Perhaps the single greatest issue we encounter – as is usually illustrated when we speak with our clients’ clients (who frequently tell us why our clients’ propositions aren’t winning pitches, as well as how those propositions could be dramatically improved) – is how many value propositions often turn out to be weaker than their proponents think they are. Having a great value proposition is key to success; you can throw all the money you want at sales and marketing, but if your value proposition is neither compelling nor truly competitive, that investment is unlikely to deliver the results you want. However, too many SMEs rarely take the time to critically analyse the strength of their value proposition, often because they simply don’t have a simple framework for assessing and improving that proposition.
In order to maximise the number of business opportunities coming through and their chance of conversion, you must ensure that (i) your value proposition speaks to the market segments you are planning to target and (i) is clear, compelling and unique. Refining and better articulating your value proposition can have a big impact on your conversion rates, and improving conversion rates is key to maximising the effectiveness of your business development activities. We use a simple 5-step tool to help clients evaluate and improve their propositions, and in our experience this short exercise alone can have huge impacts on improving business development performance. As so often in life, sometimes it’s the simplest things that prove to deliver the greatest improvements!
Whilst you can of course make your own assessment of your value proposition and your competitive position within your target markets, it’s important to challenge your conclusions. As we alluded to earlier, conducting voice of the customer research (i.e. getting an independent third party to ask your clients what they really think of your proposition, your competitors’ propositions and how to improve your own) is a great way of doing this as it’s fast, inexpensive and produces far more open, frank and constructive feedback than internal follow-up calls. Conducting such research can tell you whether you really “came a close second”, how you could you be performing better in pitches, what clients really think of your value proposition or whether they even know what it is! One of our clients completely repositioned their offering off the back of a simple voice of the customer research exercise we carried out for them; the seemingly minor tweaks to their value proposition subsequently delivered substantial improvements in conversion rates and performance.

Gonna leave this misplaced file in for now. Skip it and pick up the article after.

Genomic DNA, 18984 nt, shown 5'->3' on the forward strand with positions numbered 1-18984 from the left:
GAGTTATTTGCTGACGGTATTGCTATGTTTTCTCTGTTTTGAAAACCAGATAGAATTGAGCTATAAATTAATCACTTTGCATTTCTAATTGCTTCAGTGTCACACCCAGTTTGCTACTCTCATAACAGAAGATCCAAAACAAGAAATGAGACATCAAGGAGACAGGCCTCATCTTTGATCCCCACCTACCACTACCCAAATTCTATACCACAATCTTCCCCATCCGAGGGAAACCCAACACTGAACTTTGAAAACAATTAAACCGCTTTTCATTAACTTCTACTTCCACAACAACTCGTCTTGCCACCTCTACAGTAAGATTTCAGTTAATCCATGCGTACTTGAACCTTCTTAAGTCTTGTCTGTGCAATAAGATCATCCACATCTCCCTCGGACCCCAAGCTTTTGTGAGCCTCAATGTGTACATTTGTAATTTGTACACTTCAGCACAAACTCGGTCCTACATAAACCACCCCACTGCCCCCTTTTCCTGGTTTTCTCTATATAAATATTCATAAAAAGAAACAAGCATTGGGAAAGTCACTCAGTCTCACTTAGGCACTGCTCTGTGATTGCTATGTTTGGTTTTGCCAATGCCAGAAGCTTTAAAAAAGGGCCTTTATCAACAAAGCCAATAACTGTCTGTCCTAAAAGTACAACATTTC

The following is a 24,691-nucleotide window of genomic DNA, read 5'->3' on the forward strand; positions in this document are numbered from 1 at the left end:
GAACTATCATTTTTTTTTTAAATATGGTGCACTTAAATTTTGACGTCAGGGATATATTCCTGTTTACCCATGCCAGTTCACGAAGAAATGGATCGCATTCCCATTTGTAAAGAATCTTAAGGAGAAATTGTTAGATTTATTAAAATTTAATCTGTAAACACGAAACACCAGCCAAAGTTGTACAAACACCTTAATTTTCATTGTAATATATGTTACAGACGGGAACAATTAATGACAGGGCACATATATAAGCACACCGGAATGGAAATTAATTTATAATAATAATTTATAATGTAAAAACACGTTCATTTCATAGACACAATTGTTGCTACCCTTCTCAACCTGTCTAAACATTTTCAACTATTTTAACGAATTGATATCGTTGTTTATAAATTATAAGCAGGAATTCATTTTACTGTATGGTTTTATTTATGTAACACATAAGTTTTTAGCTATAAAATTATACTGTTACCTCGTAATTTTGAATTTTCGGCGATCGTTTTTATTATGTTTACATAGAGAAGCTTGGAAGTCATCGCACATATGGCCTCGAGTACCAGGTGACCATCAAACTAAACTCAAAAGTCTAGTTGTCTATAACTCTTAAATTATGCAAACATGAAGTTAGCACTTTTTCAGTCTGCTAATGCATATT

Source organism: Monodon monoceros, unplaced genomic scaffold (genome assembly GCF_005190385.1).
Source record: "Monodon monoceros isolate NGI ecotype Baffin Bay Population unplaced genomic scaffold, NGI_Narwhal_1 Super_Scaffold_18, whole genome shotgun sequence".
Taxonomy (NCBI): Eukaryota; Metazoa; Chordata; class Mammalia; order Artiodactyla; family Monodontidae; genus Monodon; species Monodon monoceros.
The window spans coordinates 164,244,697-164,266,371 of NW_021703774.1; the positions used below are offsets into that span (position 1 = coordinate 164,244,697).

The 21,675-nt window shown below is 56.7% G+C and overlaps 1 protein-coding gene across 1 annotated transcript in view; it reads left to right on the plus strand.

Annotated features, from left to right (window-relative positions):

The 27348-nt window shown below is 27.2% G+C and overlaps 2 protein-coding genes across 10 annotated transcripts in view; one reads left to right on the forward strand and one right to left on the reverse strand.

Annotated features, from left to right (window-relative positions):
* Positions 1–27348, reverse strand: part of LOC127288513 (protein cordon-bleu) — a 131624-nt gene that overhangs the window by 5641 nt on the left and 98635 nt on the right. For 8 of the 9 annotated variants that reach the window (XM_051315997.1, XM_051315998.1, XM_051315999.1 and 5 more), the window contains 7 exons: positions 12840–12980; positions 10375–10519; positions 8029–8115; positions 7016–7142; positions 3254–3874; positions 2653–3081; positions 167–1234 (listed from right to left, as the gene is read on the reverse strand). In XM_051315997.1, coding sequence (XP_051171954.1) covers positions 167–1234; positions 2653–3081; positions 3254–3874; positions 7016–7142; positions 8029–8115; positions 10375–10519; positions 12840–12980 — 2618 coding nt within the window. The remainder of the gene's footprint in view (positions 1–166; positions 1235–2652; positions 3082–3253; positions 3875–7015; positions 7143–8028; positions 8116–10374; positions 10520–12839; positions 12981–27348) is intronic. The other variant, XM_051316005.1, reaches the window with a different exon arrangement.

Looking after your valued clients
It’s widely known that retaining existing clients and getting repeat project work is much cheaper than pitching for brand new clients. However, so often we see clients that don’t have Account Management ‘client care’ programmes in place. Investing time and energy into identifying what your existing clients want from you is really important in improving client retention rates, but it’s just too easy to lose sight of that when you are trying to win new business.
Keeping a cool head: don’t just work harder – work smarter!
And finally, don’t get desperate! We often come across clients that will take any bit of business at any price just to keep the lights on – but this runs the risk of damaging your own brand and performance (and your ability to retain and attract the best clients and people) longer term. It’s near impossible to climb back from such a position and will likely lead to a low margin business. Stick to your long term strategy, review your target markets and value propositions, conduct research and ensure you spend time on the important rather than just the urgent stuff; we often advise clients that a key to success is to focus 80% of time on the 20% of actions that will deliver 80% of improvement – you just need to be sure you know what the 20% is, and how to manage that 20%. If you do these things, you will maximise your chances of thriving through this crisis.
Take a look at our Strategic Growth Services hub here to see how Moore Kingston Smith can help you to improve your business development performance.